My Story

“And in the end, it’s not the years in your life that count.  It’s the life in your years.” Abraham Lincoln

My name is Paul Gallagher, and I’m the writer here. Originally from California, Maryland has been my home for the last twenty years.

I’m the youngest of eight children, and after my father died when I was about a year old, we were raised by our mom.  To this day, I still don’t know how she kept it together.

I moved to Maryland to attend Johns Hopkins, where I earned a Master’s Degree in Business.  In subsequent years I also earned a Master’s degree in Theology.  In addition to my blogging, I work for a large suburban church, where I coordinate faith formation for children and adults.  I’m also a Master Gardener, and love to spend time in my little Eden known as a backyard.

So, what led me to start Making All Things New?  In April of 2009, I had a doctor’s appointment that changed my life (for the better).  I went to see him the week before because I was having a back problem, and I mentioned that it had been a long time since I had my blood work done.

A couple of years earlier, I had been diagnosed with a thyroid problem, which seems to hit members of my family in their early forties.  Anyway, he sent me off to get my blood drawn, and afterwards, I pretty much forgot about it.

I was surprised when he called me on a late Friday afternoon and left a message telling me to contact him first thing Monday morning.  When I got back to him, he told me he needed to see me because there were some issues with my test results. What kind of issues, I asked.

First, the dosage of my thyroid medicine was way too low.  He asked me why I hadn’t been getting that checked on a regular basis.  I responded that no one had ever told me I needed to.  Big mistake.

Second, the results showed that I had developed Type II diabetes.  Even though my mom had this disease, she has done a great job and keeping on top of it and it never seemed like that big of a problem.  Not so.

When I finally got in to see him later that week, I got the details.  My diabetes had been detected early, and my glucose levels, while in the diabetic range, weren’t that bad.  He wrote me a prescription and sent me to a diabetic education center at our local hospital. I’m sure they mean to scare you at these kinds of places, and I can assure you they were very successful that day.

They told me about not being able to eat my favorite foods any more, of a slow progression of one pill after another, heart disease, kidney failure, and sawed off limbs.  Nice life, if you last that long.  As I stumbled out of my first diabetic training session, I could hardly breathe.  I had to do something.

Because I consider myself a pretty prayerful person, I turned to God.  The day after my meeting at the hospital, I headed to a place called the Grotto in Emmitsburg, about thirty minutes from home.  It’s where I run when I’m struggling with something serious.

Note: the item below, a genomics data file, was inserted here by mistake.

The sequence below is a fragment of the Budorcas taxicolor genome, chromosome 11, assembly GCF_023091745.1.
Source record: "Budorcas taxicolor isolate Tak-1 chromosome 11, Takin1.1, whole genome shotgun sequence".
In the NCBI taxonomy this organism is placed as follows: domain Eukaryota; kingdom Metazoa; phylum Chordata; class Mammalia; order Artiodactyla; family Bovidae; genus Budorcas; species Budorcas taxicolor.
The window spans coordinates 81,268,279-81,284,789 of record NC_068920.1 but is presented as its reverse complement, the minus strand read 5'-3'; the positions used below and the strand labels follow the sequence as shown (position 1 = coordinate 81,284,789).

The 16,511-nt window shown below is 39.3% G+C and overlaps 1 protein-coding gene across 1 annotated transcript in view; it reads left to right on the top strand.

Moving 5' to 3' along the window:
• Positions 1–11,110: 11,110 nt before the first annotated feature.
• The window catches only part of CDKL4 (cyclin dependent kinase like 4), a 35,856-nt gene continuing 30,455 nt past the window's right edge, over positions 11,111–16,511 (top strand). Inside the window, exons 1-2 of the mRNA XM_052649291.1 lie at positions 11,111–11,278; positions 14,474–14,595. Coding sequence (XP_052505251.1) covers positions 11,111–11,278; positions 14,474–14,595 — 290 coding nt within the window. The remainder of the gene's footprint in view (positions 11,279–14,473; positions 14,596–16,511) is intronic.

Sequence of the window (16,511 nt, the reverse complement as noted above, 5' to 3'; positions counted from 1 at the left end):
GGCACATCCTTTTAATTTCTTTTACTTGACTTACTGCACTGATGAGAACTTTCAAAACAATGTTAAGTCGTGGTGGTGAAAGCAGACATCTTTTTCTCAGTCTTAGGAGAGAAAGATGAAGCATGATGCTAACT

After a push and pull kind of conversation with God, I felt like I had some answers. No instant cure was coming my way.  Instead, I was going to become a better person because of this chronic disease.  I needed to get myself together, body, mind and spirit.

In the past, I emphasized one over another rather than consistently working on all three.  That had to change, and it was going to start with the body component of who I am.

When I returned home, I put on some shorts, my running shoes, and began walking about forty-five minutes a day.  I’ve been walking/running pretty much every day since.

I picked up some books on diabetes written by Dr. Neal Barnard and the Lifestyle Center of America.  After some initial struggles, I moved to a plant-based diet. Now, I wouldn’t have it any other way.

Lastly, I got back into a consistent rhythm of prayer that I should have been faithful to but hadn’t been.  Through friends, I learned about a style of praying based upon the writings of St. Ignatius of Loyola.

When I got these things into place, my whole life started to change. Within a year, I had lost 65 pounds, my blood glucose levels are perfectly normal and well below diabetic levels, and my relationship with God is better than ever.  With His help, I was able to turn my biggest challenge into my greatest strength.  I know with all my heart it can be that way for you too.

I could go on and on, but that’s it in a nutshell.  My goal in creating this blog is to tell my story, with the hope that maybe people who desperately need some help, encouragement and guidance will find it here.

My life has been transformed through dealing with a serious issue.  We all face them from time to time.  Serious issues are a part of all our lives, especially now in these tough times.

My hope is that we could help each other move through our challenges, and be transformed into the people we are meant to be.

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